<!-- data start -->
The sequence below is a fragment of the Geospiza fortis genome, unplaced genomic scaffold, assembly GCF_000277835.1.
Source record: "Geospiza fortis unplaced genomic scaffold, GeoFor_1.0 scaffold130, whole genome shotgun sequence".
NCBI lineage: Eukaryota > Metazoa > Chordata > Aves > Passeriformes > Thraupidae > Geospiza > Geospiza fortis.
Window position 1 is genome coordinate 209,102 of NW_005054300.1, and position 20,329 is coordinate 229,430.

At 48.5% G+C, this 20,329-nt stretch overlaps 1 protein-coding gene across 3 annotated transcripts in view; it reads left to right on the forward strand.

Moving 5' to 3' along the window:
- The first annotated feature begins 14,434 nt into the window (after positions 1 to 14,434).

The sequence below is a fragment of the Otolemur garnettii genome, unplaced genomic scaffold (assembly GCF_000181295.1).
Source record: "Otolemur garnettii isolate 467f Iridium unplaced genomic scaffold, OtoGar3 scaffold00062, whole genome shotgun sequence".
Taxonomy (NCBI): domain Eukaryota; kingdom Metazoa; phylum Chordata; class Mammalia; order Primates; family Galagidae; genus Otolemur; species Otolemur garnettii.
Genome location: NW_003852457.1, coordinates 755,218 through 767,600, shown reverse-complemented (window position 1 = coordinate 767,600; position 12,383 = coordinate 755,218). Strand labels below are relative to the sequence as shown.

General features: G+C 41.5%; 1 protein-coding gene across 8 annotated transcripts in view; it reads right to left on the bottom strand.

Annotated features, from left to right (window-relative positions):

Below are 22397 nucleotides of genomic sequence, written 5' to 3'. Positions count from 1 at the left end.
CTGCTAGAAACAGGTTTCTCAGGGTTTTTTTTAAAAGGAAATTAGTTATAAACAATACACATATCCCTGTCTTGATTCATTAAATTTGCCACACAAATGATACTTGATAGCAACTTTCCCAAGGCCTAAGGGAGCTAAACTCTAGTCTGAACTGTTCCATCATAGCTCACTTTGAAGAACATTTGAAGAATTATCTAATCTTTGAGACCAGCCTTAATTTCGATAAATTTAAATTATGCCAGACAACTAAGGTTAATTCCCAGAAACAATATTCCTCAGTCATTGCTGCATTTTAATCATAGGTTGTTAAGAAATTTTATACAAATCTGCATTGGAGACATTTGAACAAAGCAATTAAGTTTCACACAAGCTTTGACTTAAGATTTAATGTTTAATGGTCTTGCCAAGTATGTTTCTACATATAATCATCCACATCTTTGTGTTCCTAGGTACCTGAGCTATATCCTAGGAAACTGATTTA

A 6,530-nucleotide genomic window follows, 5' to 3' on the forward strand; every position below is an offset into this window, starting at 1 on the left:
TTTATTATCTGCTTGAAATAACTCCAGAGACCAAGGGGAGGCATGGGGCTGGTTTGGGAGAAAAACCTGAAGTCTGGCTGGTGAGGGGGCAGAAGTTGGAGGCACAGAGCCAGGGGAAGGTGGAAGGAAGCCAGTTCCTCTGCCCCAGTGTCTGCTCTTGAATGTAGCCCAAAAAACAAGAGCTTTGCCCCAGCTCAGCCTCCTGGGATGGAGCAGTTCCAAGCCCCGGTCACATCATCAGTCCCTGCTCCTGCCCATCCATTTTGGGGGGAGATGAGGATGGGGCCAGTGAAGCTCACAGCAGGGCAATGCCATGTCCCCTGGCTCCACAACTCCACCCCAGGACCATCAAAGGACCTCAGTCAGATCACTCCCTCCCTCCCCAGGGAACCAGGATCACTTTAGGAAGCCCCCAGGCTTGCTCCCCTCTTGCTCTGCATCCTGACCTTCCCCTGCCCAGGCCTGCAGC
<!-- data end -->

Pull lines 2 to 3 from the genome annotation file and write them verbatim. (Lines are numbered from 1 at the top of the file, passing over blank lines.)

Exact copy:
Source record: "Geospiza fortis unplaced genomic scaffold, GeoFor_1.0 scaffold130, whole genome shotgun sequence".
NCBI lineage: Eukaryota > Metazoa > Chordata > Aves > Passeriformes > Thraupidae > Geospiza > Geospiza fortis.